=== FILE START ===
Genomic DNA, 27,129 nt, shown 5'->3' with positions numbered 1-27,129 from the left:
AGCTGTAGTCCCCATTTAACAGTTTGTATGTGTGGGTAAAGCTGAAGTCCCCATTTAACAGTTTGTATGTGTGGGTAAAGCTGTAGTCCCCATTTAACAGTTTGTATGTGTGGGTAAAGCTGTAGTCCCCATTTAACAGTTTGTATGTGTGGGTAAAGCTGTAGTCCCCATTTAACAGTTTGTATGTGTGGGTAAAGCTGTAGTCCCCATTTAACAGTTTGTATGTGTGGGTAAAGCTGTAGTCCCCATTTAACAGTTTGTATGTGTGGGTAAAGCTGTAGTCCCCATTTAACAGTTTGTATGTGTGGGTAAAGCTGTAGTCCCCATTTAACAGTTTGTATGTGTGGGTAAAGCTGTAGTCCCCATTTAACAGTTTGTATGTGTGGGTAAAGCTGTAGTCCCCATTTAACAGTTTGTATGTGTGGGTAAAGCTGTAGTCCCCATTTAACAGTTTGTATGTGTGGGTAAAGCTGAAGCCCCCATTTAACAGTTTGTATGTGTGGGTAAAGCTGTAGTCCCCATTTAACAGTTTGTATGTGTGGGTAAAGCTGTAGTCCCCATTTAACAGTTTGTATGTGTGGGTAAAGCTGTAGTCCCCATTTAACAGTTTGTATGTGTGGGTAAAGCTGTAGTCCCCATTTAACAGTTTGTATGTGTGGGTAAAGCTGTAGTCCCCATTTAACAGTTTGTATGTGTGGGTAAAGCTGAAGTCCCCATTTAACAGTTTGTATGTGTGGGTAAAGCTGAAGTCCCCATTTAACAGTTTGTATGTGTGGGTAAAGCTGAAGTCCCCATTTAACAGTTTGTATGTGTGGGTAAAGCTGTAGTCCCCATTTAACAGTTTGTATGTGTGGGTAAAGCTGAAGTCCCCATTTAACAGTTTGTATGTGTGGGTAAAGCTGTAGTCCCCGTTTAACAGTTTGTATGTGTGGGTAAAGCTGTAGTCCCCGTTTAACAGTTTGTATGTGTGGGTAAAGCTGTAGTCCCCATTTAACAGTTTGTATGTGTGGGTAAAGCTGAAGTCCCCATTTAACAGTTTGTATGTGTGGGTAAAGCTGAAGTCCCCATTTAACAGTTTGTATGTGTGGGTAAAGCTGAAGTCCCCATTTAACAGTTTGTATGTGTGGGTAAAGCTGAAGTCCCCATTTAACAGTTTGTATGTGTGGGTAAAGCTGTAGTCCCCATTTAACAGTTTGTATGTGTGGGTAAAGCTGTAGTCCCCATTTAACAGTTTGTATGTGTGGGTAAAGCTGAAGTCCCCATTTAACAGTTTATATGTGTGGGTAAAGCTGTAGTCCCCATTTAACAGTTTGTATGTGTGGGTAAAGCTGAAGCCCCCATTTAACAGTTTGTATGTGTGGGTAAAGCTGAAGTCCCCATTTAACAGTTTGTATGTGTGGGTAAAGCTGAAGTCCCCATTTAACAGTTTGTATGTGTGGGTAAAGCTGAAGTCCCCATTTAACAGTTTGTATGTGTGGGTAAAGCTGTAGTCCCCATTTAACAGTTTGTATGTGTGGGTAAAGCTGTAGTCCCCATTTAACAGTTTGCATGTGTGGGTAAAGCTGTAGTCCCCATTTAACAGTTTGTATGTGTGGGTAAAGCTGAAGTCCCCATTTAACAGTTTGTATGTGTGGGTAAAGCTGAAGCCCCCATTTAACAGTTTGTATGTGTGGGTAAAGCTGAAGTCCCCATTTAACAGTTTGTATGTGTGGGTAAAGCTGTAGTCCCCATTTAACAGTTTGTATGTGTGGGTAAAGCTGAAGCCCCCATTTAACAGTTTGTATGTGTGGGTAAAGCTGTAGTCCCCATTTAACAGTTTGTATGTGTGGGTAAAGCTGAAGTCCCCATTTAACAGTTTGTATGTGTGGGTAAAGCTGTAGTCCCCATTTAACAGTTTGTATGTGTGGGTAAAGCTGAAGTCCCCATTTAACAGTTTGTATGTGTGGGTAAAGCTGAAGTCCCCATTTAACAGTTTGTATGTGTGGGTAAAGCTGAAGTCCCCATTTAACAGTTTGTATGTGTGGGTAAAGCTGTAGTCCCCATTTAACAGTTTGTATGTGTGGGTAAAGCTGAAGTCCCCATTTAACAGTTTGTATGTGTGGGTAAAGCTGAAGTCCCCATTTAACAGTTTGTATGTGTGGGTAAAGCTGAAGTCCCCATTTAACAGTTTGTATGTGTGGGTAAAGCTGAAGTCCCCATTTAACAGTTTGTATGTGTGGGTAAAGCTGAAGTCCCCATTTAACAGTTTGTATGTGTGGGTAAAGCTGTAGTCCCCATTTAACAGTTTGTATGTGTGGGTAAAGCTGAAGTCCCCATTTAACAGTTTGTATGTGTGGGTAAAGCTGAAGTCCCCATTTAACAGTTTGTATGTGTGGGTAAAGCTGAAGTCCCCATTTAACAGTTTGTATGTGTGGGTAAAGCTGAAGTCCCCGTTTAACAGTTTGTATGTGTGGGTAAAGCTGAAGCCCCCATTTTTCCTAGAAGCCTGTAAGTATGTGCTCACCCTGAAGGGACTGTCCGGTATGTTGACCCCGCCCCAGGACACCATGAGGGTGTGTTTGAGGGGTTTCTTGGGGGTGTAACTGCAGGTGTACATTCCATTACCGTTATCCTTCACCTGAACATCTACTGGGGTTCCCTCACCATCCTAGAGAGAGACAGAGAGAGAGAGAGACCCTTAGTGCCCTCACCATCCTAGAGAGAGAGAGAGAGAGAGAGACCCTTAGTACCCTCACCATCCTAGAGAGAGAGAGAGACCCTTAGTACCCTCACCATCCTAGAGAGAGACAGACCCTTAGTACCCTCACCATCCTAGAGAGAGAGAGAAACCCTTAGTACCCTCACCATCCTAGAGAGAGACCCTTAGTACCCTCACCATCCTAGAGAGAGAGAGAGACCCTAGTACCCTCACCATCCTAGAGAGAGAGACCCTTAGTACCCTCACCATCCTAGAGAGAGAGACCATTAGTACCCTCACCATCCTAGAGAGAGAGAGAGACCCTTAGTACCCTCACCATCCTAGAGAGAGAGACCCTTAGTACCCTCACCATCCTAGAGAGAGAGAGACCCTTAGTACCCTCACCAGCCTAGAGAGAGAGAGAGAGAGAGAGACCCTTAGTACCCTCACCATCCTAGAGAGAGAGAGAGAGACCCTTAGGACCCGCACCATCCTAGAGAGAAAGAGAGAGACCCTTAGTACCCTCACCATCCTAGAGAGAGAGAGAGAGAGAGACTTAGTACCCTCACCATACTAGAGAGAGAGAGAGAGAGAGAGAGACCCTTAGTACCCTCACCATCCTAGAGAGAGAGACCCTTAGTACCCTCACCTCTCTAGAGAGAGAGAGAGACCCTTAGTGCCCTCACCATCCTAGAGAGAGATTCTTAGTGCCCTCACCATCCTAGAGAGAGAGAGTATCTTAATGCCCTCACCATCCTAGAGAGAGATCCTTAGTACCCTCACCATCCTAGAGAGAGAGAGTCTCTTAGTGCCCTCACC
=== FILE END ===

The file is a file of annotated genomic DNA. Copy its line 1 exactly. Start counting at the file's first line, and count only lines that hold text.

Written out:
Genomic DNA, 27,129 nt, shown 5'->3' with positions numbered 1-27,129 from the left: